It was a huge family reunion. Seven siblings -- two brothers and five sisters -- with about 40 spouses, children and grandchildren.
It was big but not unusual. Reunions of large, close-knit families tend to grow very big.
But this one stands out because little more than a year ago most of Loretta Grondin's 10 siblings didn't even know each other existed.
Living now in Cornville with her husband, Dave, and having four grown children, Loretta was born 56 years ago in Michigan, where she lived the first four months of her life in an orphanage. She was adopted and lived happily on a farm with her adopted parents and an adopted sister.
When she was 10, Loretta began asking questions about being adopted. Years later, in 1982 she began to write many letters in search of her identity. But she knew the odds of ever meeting her birth mother were almost nonexistent because Michigan law prohibited any connection between birth parent and child.
After 21 years of searching, Loretta hired a detective who soon told her that her birth mother had died more than a year earlier. A couple more years went by before a lucky break put her in contact with a brother she didn't know she had. They soon learned they had five sisters who had been raised by their birth mother.
More research turned up two more brothers and another sister. Five of the 10 siblings had been put up for adoption. None of the five adopted siblings knew they had brothers or sisters. The five sisters raised by their birth mother didn't know about the five that had been adopted.
That all came to light last summer -- 23 years after Loretta began searching for her family.
Now Loretta and three of her four children have returned from a first-ever-family reunion.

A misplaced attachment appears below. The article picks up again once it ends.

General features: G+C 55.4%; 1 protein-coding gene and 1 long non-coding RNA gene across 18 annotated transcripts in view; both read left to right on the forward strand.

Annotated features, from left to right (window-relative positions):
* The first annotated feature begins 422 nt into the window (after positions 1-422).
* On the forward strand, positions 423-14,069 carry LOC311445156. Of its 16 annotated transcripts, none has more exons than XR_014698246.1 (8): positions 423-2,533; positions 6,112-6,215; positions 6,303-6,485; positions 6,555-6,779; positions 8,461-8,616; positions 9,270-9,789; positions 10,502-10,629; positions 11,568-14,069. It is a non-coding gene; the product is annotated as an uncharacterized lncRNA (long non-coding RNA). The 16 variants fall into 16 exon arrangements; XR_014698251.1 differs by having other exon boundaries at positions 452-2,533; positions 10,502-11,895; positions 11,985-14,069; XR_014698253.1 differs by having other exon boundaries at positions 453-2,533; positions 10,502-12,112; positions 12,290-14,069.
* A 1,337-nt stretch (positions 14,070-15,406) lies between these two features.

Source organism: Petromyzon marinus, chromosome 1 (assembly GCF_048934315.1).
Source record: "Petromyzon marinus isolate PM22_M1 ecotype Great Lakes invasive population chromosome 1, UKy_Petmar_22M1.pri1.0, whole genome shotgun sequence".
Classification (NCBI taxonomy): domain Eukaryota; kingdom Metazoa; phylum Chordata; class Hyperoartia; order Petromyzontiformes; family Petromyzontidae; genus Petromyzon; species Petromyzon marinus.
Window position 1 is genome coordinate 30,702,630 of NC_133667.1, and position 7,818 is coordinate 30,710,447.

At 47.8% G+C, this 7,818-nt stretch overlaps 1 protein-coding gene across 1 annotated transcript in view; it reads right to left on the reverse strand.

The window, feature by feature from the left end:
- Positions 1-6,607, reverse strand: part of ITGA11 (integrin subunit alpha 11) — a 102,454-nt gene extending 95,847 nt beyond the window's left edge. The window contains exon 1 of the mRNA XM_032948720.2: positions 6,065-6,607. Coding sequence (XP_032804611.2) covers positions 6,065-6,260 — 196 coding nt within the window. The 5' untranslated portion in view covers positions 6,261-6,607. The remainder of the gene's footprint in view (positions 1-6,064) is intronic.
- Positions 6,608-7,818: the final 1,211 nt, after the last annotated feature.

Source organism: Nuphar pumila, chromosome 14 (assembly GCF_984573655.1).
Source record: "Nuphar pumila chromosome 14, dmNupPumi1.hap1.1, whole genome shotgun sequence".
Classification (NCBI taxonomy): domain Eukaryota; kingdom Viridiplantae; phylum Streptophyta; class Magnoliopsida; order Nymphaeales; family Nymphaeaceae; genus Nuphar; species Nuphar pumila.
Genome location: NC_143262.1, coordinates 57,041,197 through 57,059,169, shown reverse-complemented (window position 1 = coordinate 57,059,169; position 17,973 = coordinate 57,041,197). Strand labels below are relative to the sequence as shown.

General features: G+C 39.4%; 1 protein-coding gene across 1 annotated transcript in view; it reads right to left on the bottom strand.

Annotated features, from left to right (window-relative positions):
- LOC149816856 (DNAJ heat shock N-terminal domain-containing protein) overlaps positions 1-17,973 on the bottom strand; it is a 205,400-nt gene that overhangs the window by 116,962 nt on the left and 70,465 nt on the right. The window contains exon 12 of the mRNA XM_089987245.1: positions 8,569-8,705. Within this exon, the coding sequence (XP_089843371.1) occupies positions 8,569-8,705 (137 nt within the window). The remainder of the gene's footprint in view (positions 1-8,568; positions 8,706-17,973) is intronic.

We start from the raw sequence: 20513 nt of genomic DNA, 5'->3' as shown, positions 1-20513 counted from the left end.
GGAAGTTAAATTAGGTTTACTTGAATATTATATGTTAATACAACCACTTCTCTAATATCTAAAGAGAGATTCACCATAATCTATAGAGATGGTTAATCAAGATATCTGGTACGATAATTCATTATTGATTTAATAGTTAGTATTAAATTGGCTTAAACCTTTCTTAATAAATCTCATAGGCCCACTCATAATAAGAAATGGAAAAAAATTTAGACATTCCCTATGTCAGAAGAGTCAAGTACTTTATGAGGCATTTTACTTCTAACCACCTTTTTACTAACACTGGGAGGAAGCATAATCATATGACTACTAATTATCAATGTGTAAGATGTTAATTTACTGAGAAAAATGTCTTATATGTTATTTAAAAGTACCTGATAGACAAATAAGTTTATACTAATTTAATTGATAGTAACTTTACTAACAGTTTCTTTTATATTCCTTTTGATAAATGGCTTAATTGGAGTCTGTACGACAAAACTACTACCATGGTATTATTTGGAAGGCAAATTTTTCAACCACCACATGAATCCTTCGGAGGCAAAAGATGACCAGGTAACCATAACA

"It was absolutely the most incredible experience," Loretta said. Three siblings couldn't make it, but she has already met them and continues to correspond.
The family rented nine cabins in a Jellystone Park Campground in Oak Creek, Wisc. At the reunion, Loretta met four new sisters.
She said some of her sisters thought such a reunion would result in people dividing into small groups. "It wasn't like that," Loretta said. "It was an instantaneous family."
The highpoint of the trip was the bon fires. "We had them every night," she said.
The youngest child was 2 months old. "That was our mother's great grandchild," Loretta said. Loretta was the oldest sibling. She said all age groups from adults to teens to toddlers were present. Two couples at the reunion are engaged to be married.
During the first night's campfire the family talked mostly about how they had all connected after all these years. The next night was more relaxed and the kids were all becoming comfortable with each other.
Each morning of the reunion the siblings all went for walks together. Loretta said they simply couldn't get enough of each other. "You missed your entire childhood together," she said. "You just wanted to do sibling things."
Loretta said that she stayed up until at least 2 a.m. each night. "I was afraid I'd miss a story," she said.
Loretta regrets missing so much time with her family. "But things happen when they're supposed to," she said.
The siblings all wore identical T-shirts with the slogan, "The Circle Completed." The five sisters raised by their birth mother gave each of their newly found siblings a porcelain doll from their mother's collection.
The family also gathered at the site of their mother's ashes to hold a memorial service for her. Loretta and her siblings also got to see videos of their mother -- to see and hear her talking and laughing. "We were spellbound by it," she said.
Loretta said she learned all kinds of things about her mother, such as her favorite flowers and favorite smells. "Now I know why I like lilacs," she said.
"This has fulfilled a need in me to be part of a family," Loretta said.
During the 23-year search there were times when Loretta almost gave up. But she is grateful that she didn't. The family has already made a deposit on a 15-room house at the Outer Banks of North Carolina for next May. Then the family plans to come to Arizona.
When asked what all of this means to her, Loretta smiles and nods her head. "I see this whole thing as a gift from God."